Have you already noticed this trend on LinkedIn where people use the headline for emphasis instead of simply listing their job position? Indeed, "impact" as a catchphrase is trending these days. Not least in the charitable sector; I can’t even remember the last event I visited that was not about impact.
This is a good thing. How can one work for a charitable cause and not care about the impact they achieve? So I warmly applaud all these sector initiatives around discussing impact, measuring impact, and training staff on impact.
With all this attention for impact it keeps surprising me that the focus on maximising impact is so limited. In the commercial ecosystem, maximisation comes naturally for companies and consumers alike. All other things being equal, who would prefer a bank account that offers a 0.03% interest rate over one that offers a 3% interest rate?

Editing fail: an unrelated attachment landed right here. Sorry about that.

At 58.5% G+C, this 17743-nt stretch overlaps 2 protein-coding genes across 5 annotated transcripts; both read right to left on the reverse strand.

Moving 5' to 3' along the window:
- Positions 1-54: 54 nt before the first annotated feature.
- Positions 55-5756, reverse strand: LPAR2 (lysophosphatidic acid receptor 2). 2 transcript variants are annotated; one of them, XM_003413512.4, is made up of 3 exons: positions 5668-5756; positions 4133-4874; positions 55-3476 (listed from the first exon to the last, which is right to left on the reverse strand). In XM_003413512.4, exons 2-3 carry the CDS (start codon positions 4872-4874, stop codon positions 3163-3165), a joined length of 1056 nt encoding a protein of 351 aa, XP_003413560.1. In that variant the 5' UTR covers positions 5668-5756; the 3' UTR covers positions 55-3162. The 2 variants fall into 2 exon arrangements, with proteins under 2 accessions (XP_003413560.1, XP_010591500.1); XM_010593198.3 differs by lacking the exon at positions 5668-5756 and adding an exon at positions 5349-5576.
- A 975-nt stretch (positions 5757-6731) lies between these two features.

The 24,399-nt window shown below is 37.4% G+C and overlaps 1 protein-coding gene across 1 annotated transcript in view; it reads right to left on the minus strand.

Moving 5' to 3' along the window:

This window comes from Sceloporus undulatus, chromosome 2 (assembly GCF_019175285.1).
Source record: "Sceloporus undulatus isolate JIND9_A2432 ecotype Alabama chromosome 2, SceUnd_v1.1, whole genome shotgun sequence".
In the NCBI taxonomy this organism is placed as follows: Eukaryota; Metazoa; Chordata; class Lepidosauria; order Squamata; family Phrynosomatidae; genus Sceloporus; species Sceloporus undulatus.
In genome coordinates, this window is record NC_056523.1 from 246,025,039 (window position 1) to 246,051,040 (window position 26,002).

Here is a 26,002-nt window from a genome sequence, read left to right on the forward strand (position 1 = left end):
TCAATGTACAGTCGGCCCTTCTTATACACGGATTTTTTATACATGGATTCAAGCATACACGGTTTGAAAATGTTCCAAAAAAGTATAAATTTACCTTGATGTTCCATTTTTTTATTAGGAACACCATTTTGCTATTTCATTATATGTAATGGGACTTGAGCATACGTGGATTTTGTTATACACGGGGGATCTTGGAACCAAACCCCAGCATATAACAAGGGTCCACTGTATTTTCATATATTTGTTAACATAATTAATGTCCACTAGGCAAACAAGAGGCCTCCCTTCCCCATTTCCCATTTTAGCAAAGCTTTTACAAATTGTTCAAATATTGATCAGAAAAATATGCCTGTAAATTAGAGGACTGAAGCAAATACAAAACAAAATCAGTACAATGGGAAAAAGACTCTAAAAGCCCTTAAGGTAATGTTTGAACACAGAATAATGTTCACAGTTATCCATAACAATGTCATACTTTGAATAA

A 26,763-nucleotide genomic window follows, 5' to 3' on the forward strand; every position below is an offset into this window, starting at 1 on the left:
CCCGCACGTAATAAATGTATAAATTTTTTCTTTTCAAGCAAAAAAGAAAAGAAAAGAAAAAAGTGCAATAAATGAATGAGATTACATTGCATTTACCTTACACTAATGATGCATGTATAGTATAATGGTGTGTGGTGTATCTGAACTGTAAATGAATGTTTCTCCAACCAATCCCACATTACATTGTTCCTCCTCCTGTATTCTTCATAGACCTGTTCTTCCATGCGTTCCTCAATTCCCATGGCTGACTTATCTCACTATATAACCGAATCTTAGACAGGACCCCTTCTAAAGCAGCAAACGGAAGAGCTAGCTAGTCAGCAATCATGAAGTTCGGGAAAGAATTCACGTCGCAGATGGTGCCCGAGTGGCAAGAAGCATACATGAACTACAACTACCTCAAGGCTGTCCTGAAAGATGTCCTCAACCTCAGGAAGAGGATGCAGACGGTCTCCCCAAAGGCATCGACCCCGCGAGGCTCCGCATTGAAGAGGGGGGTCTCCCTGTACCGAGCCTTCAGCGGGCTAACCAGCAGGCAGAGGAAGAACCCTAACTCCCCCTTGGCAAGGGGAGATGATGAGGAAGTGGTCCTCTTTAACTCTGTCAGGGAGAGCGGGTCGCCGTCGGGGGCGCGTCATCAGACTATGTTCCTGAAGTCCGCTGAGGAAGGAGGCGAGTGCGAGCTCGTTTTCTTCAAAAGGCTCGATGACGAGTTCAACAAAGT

At the same time, in the charitable ecosystem this maximising component seems largely lacking. Organisations that hand out school uniforms are eager to show the whole world how many children they have kept in school, but would they have the guts to drop this program if research were to reveal that in order to increase school attendance, supplying deworming pills is probably more than 100 times as impactful? That leaves the uniforms NGO to be pretty much like the 0.03% interest rate bank, doesn’t it?
To me, the current impact hype is just the beginning of a revolution to maximise impact in the charitable sector. It is the responsibility of both the charitable organisations and the donors to move beyond the 0.03% interest rate banks and create a sector that does as much good as possible.